Finalist of the category:
Outstanding Academic in Slovakia

Alexandra Bražinová


Teaching is an art. It is not enough simply to have knowledge and skills, but also to be able to convey information correctly.

Prof. MUDr. Alexandra Bražinová, PhD., MPH, works at the Faculty of Medicine, Comenius University in Bratislava, as the head of the Institute of Epidemiology. Her scientific research focuses on the epidemiology of infectious and non-communicable diseases. She continually augments her research and lecturing by implementing her experience from research directly into her teaching.

In addition to her pedagogical work, she is continuously engaged in several scientific projects. During the pandemic, she actively participated in research into the occurrence of, and attempts to overcome, COVID-19 in the Slovak population. In the field of epidemiological research, together with her colleagues, she determined the levels of antibodies in people who overcame the disease and thus helped to map the extent of the virus’s spread and, for example, how many people were already immune and how the further spread of the disease could be predicted. She is currently involved in a research project aimed at improving the diagnosis of a disease caused by the bacterium legionella, which causes severe pneumonia. As part of long-term monitoring and research into legionella, she wants to introduce new, more advanced diagnostics. In addition, Professor Bražinová has been involved in the epidemiology of mental disorders for a long time. In several research projects with doctoral students and other collaborators, they map the incidence of suicide rates in individual population groups in Slovakia and the incidence of mental disorders in the Slovak population. Several outputs of the research that Professor Bražinová conducted or participated in directly is improving the prevention or treatment of specific diseases.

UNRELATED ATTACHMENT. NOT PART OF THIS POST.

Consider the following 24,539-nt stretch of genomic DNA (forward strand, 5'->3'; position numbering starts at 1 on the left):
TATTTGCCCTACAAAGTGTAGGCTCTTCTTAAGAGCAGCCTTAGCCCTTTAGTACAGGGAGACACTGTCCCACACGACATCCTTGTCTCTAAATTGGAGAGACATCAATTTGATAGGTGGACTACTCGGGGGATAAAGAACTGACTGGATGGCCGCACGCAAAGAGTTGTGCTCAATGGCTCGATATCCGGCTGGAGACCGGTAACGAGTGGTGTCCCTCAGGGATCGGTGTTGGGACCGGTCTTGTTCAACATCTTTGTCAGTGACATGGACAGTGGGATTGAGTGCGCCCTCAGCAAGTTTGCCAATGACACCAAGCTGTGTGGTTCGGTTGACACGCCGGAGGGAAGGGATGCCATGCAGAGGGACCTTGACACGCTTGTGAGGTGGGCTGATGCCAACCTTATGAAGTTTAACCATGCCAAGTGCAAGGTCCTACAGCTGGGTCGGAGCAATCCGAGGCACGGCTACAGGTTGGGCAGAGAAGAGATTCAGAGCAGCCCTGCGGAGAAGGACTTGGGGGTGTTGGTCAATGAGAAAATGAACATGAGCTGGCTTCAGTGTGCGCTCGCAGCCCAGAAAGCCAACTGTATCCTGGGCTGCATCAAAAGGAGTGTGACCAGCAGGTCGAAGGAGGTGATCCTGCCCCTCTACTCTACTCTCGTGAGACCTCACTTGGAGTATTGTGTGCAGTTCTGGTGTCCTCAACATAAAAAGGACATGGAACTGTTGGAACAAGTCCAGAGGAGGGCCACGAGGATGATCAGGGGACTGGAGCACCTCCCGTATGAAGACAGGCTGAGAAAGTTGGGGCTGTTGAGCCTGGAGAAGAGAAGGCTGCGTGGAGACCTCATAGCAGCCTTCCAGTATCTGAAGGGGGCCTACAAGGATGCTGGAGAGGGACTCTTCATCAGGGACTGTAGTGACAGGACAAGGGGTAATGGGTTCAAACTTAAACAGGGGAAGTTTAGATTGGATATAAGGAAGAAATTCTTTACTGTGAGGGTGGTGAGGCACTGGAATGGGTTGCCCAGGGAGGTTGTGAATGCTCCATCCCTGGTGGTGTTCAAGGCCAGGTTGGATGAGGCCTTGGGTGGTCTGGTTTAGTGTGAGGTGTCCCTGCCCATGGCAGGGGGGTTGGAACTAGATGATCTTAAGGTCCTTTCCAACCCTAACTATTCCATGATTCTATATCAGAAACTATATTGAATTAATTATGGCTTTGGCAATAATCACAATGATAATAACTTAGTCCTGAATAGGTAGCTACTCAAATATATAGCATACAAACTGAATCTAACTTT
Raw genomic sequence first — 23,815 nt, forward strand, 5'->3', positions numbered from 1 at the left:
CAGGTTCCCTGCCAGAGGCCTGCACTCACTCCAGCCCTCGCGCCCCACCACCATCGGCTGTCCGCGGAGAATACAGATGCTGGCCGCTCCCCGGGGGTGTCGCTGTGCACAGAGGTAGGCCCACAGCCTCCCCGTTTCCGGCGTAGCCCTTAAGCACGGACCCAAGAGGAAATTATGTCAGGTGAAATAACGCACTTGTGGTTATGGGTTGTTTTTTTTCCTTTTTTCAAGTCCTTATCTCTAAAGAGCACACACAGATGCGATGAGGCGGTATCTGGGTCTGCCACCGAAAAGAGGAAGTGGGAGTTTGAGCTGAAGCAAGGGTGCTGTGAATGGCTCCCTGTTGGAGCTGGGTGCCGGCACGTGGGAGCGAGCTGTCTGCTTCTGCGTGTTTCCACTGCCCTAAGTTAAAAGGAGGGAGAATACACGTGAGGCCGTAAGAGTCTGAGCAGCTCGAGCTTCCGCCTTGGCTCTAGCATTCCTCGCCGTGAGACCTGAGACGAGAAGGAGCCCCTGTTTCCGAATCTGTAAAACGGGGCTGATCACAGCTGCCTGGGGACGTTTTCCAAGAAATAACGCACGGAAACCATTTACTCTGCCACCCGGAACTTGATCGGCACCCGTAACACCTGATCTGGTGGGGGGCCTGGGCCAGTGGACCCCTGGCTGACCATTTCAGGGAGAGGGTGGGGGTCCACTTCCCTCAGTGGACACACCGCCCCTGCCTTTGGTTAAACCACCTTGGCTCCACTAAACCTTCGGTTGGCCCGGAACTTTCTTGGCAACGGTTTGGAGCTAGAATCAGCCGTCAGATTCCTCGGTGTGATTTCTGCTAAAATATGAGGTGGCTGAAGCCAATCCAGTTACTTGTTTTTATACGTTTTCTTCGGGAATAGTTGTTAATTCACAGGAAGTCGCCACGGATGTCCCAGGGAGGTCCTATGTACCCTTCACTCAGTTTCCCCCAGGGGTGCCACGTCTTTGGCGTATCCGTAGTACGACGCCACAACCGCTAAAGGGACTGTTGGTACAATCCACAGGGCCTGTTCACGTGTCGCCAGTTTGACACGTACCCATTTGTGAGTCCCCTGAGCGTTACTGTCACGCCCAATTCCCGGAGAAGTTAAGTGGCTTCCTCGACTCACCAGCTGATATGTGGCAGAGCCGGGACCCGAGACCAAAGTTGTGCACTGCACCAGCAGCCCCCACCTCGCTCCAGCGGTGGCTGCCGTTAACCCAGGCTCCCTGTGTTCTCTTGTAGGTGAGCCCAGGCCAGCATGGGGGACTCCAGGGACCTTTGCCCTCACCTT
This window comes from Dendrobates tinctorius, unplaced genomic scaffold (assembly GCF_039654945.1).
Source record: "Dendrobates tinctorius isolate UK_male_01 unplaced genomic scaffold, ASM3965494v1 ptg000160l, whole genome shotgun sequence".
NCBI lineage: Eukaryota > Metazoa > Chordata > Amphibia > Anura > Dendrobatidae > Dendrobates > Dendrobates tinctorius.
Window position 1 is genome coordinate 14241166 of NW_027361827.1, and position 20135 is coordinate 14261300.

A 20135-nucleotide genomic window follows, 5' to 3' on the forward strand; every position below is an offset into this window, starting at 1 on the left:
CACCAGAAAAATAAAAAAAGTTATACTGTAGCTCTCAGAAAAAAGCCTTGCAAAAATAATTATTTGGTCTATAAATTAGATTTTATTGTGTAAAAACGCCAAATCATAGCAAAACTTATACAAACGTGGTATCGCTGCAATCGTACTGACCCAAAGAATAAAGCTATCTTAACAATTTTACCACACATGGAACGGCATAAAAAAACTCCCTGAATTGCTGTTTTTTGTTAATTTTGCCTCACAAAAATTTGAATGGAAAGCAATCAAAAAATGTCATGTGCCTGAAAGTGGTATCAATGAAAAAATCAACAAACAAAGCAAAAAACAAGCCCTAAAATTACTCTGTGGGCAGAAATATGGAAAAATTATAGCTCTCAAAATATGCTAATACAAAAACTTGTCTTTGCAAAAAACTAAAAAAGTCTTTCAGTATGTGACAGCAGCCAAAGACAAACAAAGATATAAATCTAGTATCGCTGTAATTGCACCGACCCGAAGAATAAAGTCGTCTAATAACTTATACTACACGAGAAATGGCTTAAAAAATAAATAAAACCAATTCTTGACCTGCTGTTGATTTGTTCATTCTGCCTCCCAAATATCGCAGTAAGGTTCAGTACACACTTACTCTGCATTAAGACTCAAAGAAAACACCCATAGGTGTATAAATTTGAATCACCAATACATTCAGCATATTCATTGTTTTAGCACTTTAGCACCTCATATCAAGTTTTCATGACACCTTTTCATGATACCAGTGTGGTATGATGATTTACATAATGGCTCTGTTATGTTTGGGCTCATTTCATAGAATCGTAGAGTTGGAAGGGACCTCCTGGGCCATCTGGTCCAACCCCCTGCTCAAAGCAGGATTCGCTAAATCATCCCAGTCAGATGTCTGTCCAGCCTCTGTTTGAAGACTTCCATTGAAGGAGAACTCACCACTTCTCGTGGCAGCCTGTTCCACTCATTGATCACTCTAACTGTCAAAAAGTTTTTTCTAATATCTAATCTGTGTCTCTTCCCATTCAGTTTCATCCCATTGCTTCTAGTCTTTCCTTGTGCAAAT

Alexandra Bražinová hails from Bratislava and received her degree at Charles University in Prague, at its Third Faculty of Medicine. During her studies, she spent one year doing her internship in medicine at Duke University in North Carolina, USA. After graduating from Charles University, she moved to George Washington University in Washington, D.C., where she took Master of Public Health courses. She gained further experience in the United States with a third postdoctoral research fellowship at the University of California in Berkeley.

As part of her professional career, she has changed her workplace several times. For several years she worked at the Ministry of Health in foreign relations, where she was part of international projects. Subsequently, she worked at a research foundation in Vienna, focusing on the epidemiology of brain injuries. Then Professor Bražinová moved to Trnava, where she taught epidemiology to public health students for ten years. After this experience, she transferred to the Faculty of Medicine at Comenius University in Bratislava, where she is the head of the Institute of Epidemiology.

Even though Professor Bražinová's father was a university teacher, she claims she got into teaching by chance. "My first role models in being a public speaker and giving information to other people were my colleagues in research. Many of them were my inspiration. So far, I'm still learning how to be the best teacher. Teaching is an art. It is not enough to have knowledge and skills, but also to be able to correctly pass on information, attract the student and make sure that they understand the subject."

She also appreciates minor achievements in pedagogical activities, which take place daily, such as the fact that her students understand the subject, like her way of teaching, or actively discuss the subject. In general, Professor Bražinová feels fulfilled by the opportunity to implement her experience in the field of science into teaching. Her vision is to set the teaching of epidemiology at the Faculty of Medicine of Comenius University so that graduates acquire key knowledge and skills in epidemiology and can follow scientific evidence in their medical practice.

She would like to introduce the teaching of social skills for primary and secondary school pupils into the Slovak education system. In her opinion, universities in Slovakia are behind when it comes to teaching and training teachers how to teach correctly and effectively.

And what qualities should a good educator have, according to Professor Bražinová? "They should be good experts in what they teach and simultaneously passionate about the field in which they specialise. In addition, they should know how to teach, because there is a big difference between being an expert in something with knowledge and experience, and being able to pass these on and impress the students."